Some of our readers may be aware of Pixiv, the popular Japanese online community that provides a forum for artists to share and receive feedback on their illustrated works. Well, we certainly think such a community is a meaningful use for the Internet, and now, we’re even more excited to hear that Pixiv will be putting on a real-life festival! It’s the “Pixiv Festival – where drawing is fuuuuuuuuun!!!!!!!!!!!!” scheduled to be held in Roppongi next month, and while the event is sure to provide plenty of opportunity for artistic action, it seems there’ll also be some very interesting food options available as well — yes, you’ll be able to sample dishes that have actually been recreated from illustrations shared on the site, so let’s take a closer look at some of the unique culinary creations that have been brought to life especially for the festival!
Michelle Lynn Dinh
Sep 12, 2014
Hassaku Matsuri is a festival in Japan reserved for asking the gods for a bountiful harvest and happy life. It occurs every year during the first day of the eighth lunar month, usually falling during the beginning of September. Just as dialects and traditional foods vary depending on the region, Hassaku Matsuri is celebrated in vastly contrasting ways, especially in Kumamoto, Fukui, and Ibaraki prefectures. From intricate structures made of natural materials to an extremely inappropriate goblin, join us as we explore a few of the many Hassaku traditions in Japan.
Normally, Shinkiba 1stRING features the physical feats of Japan’s pro-wrestling circuit. The ring is always packed with wrestling fans whenever there is an event, but what happens when there is no wrestling? Partying, obviously! On August 9, with the looming threat of Typhoon 11, people gathered for a one-of-a-kind party in Japan, possibly the first of its kind: a music festival that mixes bumping beats with…clear lube?!?
Aug 7, 2014
Summer festivals all have one thing in common: there’s always a ton of people at them. That also means there are plenty of exciting booths to spend your money at. Besides food stalls, there are some popular carnival-type games that you’ll find at festivals in Japan, most of which are classic games of skill and luck which reward you with a variety of prizes. Perhaps one of the most famous festival games is a goldfish scooping game called kingyo sukui.
This year, however a slightly different “fishing” game was spotted at a summer festival held in Osaka. As you might imagine from a game requiring participants to “fish” for live hamsters, it is certainly generating a wide range of reactions.
Jul 29, 2014
Japanese soccer fans attracted plenty of praise at the World Cup last month when, having watched their team lose to Ivory Coast, they diligently cleaned up their trash from the stadium. Whether you think these supporters’ actions show how important it is to Japanese people to be considerate of others, or just good old-fashioned common sense that applies wherever you are in the world, everyone (well, almost everyone) agreed that taking your rubbish home with you is A Good Thing.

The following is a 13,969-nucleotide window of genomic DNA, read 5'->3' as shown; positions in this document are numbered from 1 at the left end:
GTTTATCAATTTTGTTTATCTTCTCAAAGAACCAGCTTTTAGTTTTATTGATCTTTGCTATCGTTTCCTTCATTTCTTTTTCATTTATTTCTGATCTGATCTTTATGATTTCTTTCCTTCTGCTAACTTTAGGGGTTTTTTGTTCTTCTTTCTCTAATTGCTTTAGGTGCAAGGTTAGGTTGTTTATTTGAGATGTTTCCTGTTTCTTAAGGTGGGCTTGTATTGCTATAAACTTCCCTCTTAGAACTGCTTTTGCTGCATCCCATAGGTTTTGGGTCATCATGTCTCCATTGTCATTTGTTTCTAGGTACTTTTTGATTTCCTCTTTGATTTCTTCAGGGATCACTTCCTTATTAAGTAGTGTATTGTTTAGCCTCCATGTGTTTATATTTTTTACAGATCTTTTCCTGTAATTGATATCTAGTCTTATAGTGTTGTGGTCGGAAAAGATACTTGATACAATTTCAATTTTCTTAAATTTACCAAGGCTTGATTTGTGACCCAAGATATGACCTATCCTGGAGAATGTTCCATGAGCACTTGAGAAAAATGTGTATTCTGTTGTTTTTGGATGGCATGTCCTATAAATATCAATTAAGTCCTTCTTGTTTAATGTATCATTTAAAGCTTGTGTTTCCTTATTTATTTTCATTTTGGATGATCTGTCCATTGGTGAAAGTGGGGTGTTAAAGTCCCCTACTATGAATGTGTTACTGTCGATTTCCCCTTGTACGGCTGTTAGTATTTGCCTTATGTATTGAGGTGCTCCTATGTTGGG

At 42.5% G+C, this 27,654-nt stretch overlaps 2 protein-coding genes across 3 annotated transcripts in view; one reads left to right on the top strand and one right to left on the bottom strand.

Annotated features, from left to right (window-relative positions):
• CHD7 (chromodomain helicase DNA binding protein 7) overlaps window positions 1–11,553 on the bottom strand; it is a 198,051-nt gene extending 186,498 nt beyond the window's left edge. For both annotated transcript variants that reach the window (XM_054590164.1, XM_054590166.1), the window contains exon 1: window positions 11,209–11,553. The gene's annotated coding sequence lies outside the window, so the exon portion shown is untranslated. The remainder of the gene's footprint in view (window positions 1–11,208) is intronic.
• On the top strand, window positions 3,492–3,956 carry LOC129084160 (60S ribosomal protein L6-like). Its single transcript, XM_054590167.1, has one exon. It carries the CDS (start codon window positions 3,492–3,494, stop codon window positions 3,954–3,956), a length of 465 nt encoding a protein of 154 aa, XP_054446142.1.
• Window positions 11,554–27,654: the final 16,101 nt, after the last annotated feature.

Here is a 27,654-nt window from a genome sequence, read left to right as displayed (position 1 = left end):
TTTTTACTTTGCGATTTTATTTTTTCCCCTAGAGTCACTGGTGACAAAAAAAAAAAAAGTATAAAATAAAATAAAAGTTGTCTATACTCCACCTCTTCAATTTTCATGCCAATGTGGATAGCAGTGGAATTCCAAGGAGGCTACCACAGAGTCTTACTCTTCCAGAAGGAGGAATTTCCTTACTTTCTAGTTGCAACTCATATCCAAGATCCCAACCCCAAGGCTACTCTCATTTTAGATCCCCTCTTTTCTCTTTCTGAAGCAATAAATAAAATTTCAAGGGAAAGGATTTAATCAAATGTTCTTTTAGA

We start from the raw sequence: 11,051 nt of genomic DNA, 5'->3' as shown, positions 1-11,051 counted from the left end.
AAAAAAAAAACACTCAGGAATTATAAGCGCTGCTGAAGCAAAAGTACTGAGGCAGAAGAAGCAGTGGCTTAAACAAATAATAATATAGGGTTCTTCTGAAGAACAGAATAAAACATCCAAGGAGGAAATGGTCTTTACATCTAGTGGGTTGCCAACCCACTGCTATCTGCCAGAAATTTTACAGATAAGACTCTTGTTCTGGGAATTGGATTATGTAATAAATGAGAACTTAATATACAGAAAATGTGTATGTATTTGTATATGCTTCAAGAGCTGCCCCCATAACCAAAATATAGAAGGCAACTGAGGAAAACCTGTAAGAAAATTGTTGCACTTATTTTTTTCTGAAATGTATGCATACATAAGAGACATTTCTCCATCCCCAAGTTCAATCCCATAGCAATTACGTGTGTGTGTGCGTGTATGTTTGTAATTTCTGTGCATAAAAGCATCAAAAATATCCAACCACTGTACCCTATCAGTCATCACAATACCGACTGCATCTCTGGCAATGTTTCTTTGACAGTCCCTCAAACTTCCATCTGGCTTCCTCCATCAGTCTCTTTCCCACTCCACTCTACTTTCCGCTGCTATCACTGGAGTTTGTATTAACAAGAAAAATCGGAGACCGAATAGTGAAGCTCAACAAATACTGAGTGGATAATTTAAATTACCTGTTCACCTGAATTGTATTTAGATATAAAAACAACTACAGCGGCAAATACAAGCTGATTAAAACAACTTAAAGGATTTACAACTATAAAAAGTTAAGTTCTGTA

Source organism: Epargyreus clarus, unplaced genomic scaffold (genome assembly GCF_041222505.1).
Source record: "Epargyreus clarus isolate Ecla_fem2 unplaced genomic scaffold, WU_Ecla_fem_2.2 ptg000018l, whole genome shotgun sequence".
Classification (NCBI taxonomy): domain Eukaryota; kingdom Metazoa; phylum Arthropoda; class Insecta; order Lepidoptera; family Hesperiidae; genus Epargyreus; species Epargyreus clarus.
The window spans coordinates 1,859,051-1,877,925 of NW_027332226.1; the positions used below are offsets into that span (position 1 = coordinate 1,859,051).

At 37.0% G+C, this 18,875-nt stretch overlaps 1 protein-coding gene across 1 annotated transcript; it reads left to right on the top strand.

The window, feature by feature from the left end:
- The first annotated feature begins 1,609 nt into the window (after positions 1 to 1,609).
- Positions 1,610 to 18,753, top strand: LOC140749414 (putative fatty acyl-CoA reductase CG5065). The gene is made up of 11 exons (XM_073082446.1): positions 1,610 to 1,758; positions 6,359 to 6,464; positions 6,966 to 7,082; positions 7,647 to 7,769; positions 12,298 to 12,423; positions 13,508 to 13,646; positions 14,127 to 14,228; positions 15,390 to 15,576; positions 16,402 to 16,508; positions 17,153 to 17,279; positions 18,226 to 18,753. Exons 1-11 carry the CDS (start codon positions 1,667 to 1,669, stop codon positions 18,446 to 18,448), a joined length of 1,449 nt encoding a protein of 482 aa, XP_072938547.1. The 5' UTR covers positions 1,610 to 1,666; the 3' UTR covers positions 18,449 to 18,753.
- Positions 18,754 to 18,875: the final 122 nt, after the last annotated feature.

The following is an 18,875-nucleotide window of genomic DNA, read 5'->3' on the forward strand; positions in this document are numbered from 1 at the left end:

This week, however, Japanese Twitter users have breathed a collective disappointed sigh as photos of the trash left in the streets after the world-famous Sumida River Fireworks Festival show some people in Japan aren’t as super-considerate as we’d like to think. Is Tokyo an exception to the rules? Or is Japan’s reputation as a super-clean nation undeserved?
Jul 17, 2014
For those affected by the Great East Japan Earthquake, three and a half years still might not be enough time separating the event from the present day. Each slight tremble in the earth, any loud alarm can be a painful reminder of all that was lost that afternoon. While the saying goes “time heals all wounds”, a bit of light-hearted fun always helps the process along. On August 11, 2014, on the 3 ½ year mark of the disastrous event, the LIGHT UP NIPPON event will be celebrating in remembrance, as it has for the past four years.
May 30, 2014
Have you heard of Tropfest? For thousands of Australians, the name conjures up images of picnics, green grass and long, warm days that turn into night, bringing out stars like Nicole Kidman, Cate Blanchett and Geoffrey Rush.
It’s the biggest short-film festival in the world, born in a small café in Sydney in 1993 and growing every year, travelling to places like New York, Abu Dhabi and Cape York. This year the outdoor film festival is making its debut in Japan, bringing with it Aussie food stalls and a great selection of film shorts.
Wow, Japan, is that a giant wooden phallus in your hot springs, or are you just happy to see m–oh. I see. Well, uh, I’ll just be on my way then. Um…maybe one quick photo…
As you are surely already aware, Japan has quite a few unusual, phallic festivals allegedly intended to be fertility rites for couples hoping for children. They’re also great attractions for curious tourists or anyone who wants to try frosted penis-bananas. Iwate Prefecture, perhaps not wanting to be left out, has a phallus festival of its own. Its standout feature? The phallus riding event! And, great news, ladies, they’re taking applications!
(Before clicking below, use your best judgement about whether or not this is something you should be reading at work.)
Apr 5, 2014
It’s that time of year again! Spring is in the air, the cherry blossoms are blooming, and everyone’s feeling a little bit randy. What better way to celebrate life than with the Kanamara Matsuri, better known as the Penis Festival, to be held on April 6th from 11am to 6pm.
Every year on 15 March in Komaki City, Aichi the Honen Matsuri (Harvest Festival) is held. Unlike other harvest festivals this one is to celebrate all forms bounty from crops to cash to family.